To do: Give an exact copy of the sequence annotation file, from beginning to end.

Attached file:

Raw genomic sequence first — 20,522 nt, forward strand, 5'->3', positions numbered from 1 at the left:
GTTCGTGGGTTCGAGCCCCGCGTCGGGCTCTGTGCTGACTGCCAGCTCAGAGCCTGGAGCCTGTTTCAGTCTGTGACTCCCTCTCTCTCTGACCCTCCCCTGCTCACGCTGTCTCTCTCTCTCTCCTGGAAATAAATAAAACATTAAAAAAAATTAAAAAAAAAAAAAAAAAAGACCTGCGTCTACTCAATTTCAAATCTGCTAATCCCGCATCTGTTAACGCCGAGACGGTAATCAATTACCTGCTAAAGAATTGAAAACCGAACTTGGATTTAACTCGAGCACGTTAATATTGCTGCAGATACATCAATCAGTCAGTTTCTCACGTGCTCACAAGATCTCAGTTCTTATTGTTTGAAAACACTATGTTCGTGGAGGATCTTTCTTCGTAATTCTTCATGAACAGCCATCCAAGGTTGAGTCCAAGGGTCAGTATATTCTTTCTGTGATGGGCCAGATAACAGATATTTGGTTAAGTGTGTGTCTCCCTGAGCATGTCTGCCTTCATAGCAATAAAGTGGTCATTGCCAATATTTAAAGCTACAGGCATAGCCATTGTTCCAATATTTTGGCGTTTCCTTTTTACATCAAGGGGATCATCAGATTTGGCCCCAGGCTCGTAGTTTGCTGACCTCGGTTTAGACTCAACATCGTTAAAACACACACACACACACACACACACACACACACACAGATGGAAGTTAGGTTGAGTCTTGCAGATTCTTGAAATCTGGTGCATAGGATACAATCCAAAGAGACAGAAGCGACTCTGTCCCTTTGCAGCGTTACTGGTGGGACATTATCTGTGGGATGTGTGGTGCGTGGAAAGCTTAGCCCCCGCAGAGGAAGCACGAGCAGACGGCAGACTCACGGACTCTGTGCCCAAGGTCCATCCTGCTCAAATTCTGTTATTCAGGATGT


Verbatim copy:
Raw genomic sequence first — 20,522 nt, forward strand, 5'->3', positions numbered from 1 at the left:
GTTCGTGGGTTCGAGCCCCGCGTCGGGCTCTGTGCTGACTGCCAGCTCAGAGCCTGGAGCCTGTTTCAGTCTGTGACTCCCTCTCTCTCTGACCCTCCCCTGCTCACGCTGTCTCTCTCTCTCTCCTGGAAATAAATAAAACATTAAAAAAAATTAAAAAAAAAAAAAAAAAAGACCTGCGTCTACTCAATTTCAAATCTGCTAATCCCGCATCTGTTAACGCCGAGACGGTAATCAATTACCTGCTAAAGAATTGAAAACCGAACTTGGATTTAACTCGAGCACGTTAATATTGCTGCAGATACATCAATCAGTCAGTTTCTCACGTGCTCACAAGATCTCAGTTCTTATTGTTTGAAAACACTATGTTCGTGGAGGATCTTTCTTCGTAATTCTTCATGAACAGCCATCCAAGGTTGAGTCCAAGGGTCAGTATATTCTTTCTGTGATGGGCCAGATAACAGATATTTGGTTAAGTGTGTGTCTCCCTGAGCATGTCTGCCTTCATAGCAATAAAGTGGTCATTGCCAATATTTAAAGCTACAGGCATAGCCATTGTTCCAATATTTTGGCGTTTCCTTTTTACATCAAGGGGATCATCAGATTTGGCCCCAGGCTCGTAGTTTGCTGACCTCGGTTTAGACTCAACATCGTTAAAACACACACACACACACACACACACACACACACACAGATGGAAGTTAGGTTGAGTCTTGCAGATTCTTGAAATCTGGTGCATAGGATACAATCCAAAGAGACAGAAGCGACTCTGTCCCTTTGCAGCGTTACTGGTGGGACATTATCTGTGGGATGTGTGGTGCGTGGAAAGCTTAGCCCCCGCAGAGGAAGCACGAGCAGACGGCAGACTCACGGACTCTGTGCCCAAGGTCCATCCTGCTCAAATTCTGTTATTCAGGATGT